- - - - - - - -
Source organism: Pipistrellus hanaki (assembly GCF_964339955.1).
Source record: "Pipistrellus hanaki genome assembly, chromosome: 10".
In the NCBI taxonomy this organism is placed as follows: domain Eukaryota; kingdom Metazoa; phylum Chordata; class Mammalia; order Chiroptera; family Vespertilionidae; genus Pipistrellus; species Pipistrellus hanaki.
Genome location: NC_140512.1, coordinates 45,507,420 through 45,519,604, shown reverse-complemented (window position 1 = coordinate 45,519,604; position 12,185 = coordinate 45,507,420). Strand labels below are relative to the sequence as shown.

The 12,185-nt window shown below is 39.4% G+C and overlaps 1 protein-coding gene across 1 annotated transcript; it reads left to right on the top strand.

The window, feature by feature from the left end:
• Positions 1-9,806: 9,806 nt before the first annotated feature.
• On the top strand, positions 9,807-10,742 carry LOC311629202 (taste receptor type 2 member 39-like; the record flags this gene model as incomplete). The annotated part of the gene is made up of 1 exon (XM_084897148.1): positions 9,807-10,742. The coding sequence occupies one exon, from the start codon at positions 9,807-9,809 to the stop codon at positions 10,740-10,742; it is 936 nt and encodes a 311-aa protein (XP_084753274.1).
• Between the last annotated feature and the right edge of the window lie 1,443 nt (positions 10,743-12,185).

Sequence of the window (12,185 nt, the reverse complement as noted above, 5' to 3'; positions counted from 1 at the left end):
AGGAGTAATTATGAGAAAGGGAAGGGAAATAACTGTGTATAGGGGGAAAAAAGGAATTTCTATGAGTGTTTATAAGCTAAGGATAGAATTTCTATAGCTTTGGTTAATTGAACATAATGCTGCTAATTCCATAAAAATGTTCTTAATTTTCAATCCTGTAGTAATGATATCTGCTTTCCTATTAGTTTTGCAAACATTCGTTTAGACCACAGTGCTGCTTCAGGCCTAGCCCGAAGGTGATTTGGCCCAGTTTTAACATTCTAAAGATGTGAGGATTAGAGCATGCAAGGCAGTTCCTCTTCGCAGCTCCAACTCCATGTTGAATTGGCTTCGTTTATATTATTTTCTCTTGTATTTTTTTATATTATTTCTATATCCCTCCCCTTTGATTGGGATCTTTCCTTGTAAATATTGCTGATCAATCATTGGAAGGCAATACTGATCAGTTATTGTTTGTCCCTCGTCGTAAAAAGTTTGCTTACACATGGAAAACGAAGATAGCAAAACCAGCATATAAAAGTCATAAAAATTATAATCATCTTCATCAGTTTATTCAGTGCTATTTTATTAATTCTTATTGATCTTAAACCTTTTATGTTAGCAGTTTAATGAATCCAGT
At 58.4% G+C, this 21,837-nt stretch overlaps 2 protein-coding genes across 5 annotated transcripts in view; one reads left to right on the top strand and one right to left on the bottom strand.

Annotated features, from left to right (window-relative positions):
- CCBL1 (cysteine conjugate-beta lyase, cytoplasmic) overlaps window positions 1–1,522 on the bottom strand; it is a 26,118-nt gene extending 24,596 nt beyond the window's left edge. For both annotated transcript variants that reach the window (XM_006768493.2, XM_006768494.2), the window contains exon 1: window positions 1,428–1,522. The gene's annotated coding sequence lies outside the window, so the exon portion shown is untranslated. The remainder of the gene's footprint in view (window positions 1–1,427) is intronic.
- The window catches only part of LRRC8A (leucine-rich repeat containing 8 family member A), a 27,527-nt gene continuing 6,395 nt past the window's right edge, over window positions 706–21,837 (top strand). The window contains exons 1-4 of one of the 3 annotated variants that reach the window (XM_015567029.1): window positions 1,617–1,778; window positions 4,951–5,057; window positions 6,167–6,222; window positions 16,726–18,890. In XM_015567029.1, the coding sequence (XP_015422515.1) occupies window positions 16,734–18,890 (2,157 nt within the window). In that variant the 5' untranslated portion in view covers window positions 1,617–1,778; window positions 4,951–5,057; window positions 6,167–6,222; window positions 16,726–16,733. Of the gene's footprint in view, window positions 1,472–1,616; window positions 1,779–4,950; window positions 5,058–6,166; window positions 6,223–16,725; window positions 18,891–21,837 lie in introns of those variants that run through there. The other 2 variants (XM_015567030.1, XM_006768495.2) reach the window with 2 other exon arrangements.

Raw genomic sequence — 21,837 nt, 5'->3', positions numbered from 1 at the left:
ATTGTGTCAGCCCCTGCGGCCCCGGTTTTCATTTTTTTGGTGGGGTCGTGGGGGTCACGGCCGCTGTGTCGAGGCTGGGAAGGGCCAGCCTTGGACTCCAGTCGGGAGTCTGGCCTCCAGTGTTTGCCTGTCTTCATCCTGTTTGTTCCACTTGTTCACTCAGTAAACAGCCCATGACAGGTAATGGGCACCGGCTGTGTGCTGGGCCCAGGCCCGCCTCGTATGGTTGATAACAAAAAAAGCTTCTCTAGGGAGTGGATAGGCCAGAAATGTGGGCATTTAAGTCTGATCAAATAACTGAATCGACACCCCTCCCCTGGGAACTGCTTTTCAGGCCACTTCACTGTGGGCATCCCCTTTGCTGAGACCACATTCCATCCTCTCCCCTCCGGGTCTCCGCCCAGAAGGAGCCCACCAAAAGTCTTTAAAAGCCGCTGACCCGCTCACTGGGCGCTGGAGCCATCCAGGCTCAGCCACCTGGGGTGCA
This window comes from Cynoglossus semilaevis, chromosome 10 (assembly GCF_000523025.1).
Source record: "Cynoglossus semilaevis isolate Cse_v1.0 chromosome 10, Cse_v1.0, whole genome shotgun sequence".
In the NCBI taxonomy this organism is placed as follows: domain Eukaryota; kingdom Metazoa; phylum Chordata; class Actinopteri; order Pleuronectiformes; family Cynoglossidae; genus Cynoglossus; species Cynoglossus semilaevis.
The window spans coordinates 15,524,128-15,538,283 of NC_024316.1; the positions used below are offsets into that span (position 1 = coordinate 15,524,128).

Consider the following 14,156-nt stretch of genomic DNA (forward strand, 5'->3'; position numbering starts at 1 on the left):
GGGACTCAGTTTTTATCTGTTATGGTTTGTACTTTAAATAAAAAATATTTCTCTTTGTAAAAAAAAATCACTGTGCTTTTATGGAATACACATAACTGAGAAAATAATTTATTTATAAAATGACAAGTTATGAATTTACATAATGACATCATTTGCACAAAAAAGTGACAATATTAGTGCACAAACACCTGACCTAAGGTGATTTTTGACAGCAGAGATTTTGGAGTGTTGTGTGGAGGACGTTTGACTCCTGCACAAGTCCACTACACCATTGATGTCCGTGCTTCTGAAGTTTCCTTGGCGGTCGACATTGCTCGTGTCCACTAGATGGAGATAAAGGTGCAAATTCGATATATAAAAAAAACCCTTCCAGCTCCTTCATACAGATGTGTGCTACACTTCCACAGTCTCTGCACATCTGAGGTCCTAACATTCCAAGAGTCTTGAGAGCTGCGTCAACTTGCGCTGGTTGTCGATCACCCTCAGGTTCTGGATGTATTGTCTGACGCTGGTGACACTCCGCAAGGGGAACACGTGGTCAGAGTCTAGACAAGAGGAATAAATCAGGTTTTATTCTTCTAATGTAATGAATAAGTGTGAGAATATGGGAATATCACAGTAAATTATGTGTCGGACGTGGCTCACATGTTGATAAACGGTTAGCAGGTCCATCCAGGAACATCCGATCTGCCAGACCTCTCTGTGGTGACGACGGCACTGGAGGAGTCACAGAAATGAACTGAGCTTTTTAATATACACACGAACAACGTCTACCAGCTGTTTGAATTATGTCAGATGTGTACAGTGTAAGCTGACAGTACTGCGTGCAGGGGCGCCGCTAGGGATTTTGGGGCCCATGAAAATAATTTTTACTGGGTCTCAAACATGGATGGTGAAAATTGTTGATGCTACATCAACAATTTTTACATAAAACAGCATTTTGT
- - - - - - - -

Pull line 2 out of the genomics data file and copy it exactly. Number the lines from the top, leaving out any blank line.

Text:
Source record: "Pipistrellus hanaki genome assembly, chromosome: 10".